United States District Court, N.D. Oklahoma
OPINION AND ORDER
E. DOWDELL. CHIEF JUDGE
the Court is the defendant's Motion to Suppress (Doc.
14), to which the government responded (Doc. 15). The Court
conducted a hearing on the motion and heard the testimony of
one witness, Tulsa Police Officer Edward Trice, and received
in evidence the police reports (Exhibit 1) associated with
the defendant's arrest.
purpose of suppression proceedings is to “determine
preliminarily the admissibility of certain evidence allegedly
obtained in violation of defendant's rights under the
Fourth and Fifth Amendments.” See United States v.
Merritt, 695 F.2d 1263, 1269 (10th Cir. 1982). A motion
to suppress is governed by Rule 12. See Fed. R.
Crim. P. 12(b)(3)(C). Pursuant to Rule 12(d), “[w]hen
factual issues are involved in deciding a motion, the court
must state its essential findings on the record.” This
opinion shall serve as the Court's essential findings on
the defendant's suppression motion.
defendant is charged by Indictment (Doc. 2) with being a
felon in possession of a firearm, in violation of 18 U.S.C.
§§ 922(g)(1) and 924(a)(2). His arrest stemmed from
an investigatory stop by Tulsa Police officers on April 16,
2019. On that day, Tulsa Police Department (TPD) Officers
Edward Trice and Brett Sanders were assisting Tulsa
International Airport Corporal Dan Fritz in an investigation
of trash dumping and an abandoned vehicle on airport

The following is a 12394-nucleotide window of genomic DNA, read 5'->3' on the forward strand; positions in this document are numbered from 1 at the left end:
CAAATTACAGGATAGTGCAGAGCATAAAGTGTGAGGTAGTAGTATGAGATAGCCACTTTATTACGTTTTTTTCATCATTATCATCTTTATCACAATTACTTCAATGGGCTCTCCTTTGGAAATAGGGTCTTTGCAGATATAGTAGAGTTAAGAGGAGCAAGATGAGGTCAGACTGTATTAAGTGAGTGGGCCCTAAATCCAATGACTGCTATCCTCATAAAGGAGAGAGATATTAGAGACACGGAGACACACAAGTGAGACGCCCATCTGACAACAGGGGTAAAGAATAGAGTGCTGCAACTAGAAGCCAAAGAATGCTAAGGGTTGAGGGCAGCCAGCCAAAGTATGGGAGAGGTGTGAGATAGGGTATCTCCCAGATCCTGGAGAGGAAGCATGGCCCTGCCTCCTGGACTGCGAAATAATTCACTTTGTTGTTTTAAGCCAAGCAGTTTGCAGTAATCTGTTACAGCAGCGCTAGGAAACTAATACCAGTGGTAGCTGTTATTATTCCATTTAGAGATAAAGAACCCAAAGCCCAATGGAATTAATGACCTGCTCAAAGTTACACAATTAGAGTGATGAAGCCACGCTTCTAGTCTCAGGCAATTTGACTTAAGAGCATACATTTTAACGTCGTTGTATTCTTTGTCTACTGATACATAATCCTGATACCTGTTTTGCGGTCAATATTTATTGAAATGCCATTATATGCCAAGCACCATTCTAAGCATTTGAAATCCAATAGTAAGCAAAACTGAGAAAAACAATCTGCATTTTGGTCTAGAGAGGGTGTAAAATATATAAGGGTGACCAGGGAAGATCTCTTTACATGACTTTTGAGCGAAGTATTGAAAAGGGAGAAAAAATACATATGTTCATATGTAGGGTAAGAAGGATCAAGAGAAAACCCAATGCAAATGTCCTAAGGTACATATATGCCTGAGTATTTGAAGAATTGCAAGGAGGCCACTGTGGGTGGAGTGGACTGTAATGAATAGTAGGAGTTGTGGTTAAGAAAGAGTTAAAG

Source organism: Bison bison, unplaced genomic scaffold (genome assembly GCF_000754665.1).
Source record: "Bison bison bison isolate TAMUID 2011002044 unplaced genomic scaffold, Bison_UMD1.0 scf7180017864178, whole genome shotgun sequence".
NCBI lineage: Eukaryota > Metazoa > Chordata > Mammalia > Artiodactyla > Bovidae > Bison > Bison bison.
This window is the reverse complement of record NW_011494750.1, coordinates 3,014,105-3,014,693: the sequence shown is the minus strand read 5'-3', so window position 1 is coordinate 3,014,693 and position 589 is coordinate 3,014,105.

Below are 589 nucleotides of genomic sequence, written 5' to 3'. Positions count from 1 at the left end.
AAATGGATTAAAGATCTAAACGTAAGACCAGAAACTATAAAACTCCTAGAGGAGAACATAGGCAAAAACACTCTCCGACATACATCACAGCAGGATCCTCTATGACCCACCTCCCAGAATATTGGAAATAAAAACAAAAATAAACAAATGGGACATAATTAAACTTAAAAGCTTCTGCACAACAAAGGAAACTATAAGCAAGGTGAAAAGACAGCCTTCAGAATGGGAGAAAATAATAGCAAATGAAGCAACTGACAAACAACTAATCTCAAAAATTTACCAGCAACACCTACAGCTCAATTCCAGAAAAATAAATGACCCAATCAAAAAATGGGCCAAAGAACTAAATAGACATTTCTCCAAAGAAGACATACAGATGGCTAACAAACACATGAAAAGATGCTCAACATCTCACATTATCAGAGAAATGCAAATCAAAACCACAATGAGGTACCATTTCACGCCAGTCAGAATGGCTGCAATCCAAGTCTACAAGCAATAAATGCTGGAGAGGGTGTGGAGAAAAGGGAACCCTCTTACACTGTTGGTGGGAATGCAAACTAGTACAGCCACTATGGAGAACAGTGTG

property. Officer Trice is a TPD bomb dog handler assigned to
the Tulsa International Airport. The area where the officers
were located was one of several areas of airport property
where illegal dumping of household items, tires, and stolen
property had become a problem.
before noon on April 16, 2019, the officers saw a blue truck
with two occupants turn off of Port Road onto a drive leading
into a rural field on airport property, where the officers
were conducting their investigation into dumping. The
driveway was off of Port Road in a rural area and was
partially paved with asphalt, turning into a horseshoe-shaped
dirt road around a tree. The truck's bed was loaded with
items covered by a blue tarp, which extended above the
truck's bed, and Officer Trice believed that the tarp
appeared as if it may be covering trash.
Trice testified that he commented to the other two officers
that the occupants of the truck may be who had been dumping
at that location. (See also Exhibit 1 at 2 [Trice
reported that he commented that the occupants “may be
our illegal dumpers”]). Once the driver of the truck
saw the police officers, the driver quickly turned the truck
around and drove back to Port Road. Officer Trice got in his
truck and followed. The driver was driving fast enough that
he gained some distance ahead of Officer Trice's truck
and had already made it to the east of Highway 169. Trice
testified that it appeared that the driver was attempting to
get further ahead of the officers, who were a few car lengths
behind him in a construction zone. Ultimately, Trice caught